"Tell me about yourself."
That's probably the most sweat-inducing, sphincter-clenching question you're likely to hear in a job interview. Or on a date. I'd imagine the same sinking feeling would come on either occasion, unless you're a proudly chatty narcissist.
Why do people ask and how do you answer? Do they really want to know or are they trying to catch you off-guard?
I've interviewed people and I've even been on a date, but I've never asked that question. For a start it's too personal for my British sensibilities (I like to find out very personal information about somebody after we've been friends for about five years. Or preferably, never.). Secondly, it's ridiculously broad. Do you want to know why they want the job, what food they like, why they're here right now, or would you prefer their unedited life history?
The best way to find out about somebody - or tell somebody about yourself - is to be clear and honest.
If you've got a business or website, it's an awfully good idea to tell people what it's about and what they'll get out of being there. Don't waffle, just cover the important information without making them feeling like they're being subjected to a lecture.
Think about questions you might want to ask and answer them:
How much is it?
Why do you want to work here?
How can this help me?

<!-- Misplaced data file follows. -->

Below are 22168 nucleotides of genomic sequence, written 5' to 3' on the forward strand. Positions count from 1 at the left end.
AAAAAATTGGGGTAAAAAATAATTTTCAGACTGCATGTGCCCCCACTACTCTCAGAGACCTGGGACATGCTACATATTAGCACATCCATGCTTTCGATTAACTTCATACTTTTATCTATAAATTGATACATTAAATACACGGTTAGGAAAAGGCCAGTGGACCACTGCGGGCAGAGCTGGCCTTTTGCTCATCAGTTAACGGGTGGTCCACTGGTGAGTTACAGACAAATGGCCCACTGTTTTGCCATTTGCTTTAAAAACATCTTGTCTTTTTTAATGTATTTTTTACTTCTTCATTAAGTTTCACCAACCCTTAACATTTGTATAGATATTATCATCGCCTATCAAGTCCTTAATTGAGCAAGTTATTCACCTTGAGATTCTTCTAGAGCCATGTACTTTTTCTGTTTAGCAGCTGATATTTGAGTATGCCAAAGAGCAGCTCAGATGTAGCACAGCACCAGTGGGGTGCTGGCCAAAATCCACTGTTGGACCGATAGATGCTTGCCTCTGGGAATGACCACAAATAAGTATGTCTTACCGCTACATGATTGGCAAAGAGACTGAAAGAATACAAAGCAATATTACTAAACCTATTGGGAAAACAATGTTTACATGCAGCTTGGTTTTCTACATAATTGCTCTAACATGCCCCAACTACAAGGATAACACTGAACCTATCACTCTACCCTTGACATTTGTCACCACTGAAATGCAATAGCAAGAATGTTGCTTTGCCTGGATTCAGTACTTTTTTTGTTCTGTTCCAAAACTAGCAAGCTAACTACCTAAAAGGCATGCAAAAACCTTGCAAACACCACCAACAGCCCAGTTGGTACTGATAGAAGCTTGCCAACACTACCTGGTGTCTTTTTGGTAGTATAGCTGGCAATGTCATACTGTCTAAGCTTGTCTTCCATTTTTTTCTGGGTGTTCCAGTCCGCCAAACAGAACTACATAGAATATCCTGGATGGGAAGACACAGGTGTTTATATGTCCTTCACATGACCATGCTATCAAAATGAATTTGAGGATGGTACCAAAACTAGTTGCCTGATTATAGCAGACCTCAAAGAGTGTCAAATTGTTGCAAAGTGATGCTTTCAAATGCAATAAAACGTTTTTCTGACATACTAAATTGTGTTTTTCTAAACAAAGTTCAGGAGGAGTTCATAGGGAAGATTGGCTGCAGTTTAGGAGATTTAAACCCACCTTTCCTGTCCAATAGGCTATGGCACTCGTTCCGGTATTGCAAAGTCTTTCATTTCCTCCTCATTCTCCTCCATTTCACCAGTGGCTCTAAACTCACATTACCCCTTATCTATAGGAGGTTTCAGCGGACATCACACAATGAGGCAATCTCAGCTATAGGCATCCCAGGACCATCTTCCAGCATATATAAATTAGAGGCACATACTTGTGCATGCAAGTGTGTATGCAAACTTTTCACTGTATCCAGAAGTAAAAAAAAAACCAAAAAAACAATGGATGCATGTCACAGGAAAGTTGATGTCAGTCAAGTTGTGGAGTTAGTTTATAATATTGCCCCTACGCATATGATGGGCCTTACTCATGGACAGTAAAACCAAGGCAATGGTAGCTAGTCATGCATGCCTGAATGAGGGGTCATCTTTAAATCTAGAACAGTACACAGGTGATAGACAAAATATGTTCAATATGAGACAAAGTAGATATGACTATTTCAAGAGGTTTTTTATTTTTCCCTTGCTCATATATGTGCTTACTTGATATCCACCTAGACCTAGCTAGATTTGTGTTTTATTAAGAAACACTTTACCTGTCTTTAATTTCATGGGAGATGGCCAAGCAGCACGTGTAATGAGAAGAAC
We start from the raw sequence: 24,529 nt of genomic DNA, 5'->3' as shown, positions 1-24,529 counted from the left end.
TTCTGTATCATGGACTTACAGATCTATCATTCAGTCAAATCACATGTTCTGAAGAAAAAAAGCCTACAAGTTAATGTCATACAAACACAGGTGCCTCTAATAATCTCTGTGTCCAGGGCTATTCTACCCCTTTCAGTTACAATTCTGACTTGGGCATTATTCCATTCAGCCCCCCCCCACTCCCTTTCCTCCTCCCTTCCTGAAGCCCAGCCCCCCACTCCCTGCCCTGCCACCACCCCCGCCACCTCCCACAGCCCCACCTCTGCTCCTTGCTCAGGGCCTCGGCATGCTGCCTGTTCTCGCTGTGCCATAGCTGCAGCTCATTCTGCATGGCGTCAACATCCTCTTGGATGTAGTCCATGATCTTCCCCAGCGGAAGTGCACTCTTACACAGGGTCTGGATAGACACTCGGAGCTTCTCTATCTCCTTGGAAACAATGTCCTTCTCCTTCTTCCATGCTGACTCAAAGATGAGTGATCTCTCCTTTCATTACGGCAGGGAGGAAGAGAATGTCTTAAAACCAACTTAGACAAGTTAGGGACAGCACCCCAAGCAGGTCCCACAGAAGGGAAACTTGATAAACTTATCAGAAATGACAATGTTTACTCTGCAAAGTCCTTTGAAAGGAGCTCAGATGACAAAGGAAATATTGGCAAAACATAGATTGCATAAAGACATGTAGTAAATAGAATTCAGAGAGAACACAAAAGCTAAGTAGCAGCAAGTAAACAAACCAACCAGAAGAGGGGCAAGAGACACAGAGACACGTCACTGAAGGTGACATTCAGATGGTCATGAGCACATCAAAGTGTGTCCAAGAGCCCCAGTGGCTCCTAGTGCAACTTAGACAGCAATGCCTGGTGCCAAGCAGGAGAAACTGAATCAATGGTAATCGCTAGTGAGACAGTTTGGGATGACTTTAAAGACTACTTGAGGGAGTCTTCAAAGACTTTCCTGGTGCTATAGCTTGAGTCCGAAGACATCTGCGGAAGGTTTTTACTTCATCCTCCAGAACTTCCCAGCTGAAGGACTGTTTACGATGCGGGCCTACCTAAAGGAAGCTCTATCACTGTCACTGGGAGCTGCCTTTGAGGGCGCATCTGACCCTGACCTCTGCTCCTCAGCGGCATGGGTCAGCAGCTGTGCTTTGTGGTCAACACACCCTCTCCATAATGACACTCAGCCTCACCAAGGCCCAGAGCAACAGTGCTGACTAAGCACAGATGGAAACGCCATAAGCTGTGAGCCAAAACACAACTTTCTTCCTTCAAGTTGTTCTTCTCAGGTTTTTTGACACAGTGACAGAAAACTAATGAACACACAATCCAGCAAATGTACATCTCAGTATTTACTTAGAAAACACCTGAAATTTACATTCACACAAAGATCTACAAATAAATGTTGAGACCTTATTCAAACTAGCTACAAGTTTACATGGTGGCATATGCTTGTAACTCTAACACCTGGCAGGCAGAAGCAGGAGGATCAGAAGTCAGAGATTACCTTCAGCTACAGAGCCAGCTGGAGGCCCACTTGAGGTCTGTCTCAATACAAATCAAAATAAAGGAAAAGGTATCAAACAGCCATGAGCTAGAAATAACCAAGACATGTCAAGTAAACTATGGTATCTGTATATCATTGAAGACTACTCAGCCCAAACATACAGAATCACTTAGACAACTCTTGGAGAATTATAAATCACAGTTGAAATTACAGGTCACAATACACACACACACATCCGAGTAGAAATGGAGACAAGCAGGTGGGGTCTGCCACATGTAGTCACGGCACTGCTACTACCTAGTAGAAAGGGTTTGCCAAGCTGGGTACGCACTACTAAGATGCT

Why should I listen to/hire you?
and so on.
If you're the one asking the questions, do the same: stick to specifics. Don't play games - it doesn't help you find out about a person and ends up making you look a bit smug.
Even small changes in wording can make a huge difference.
When I'm teaching, students sometimes want to ask me questions to get to know me a bit more, and a common one is "what do you like?" That's really open, as I like lots of things from sandwiches to reading books. To avoid potentially awkward answers like "I like being tickled with a single chicken feather while being called Mary", simply changing it to "what sport/food/etc do you like?" makes it much easier to answer.
If somebody asks you to tell them about yourself, don't be afraid to clarify what they want to know. Don't be intimidated. Show that you're happy to answer, you just don't want to waste their time.
The same goes for whichever side of the relationship you're on - interviewer-interviewee, client-service provider, customer-sales staff, or whatever - asking questions to clarify things, and providing clear, honest answers benefits everybody.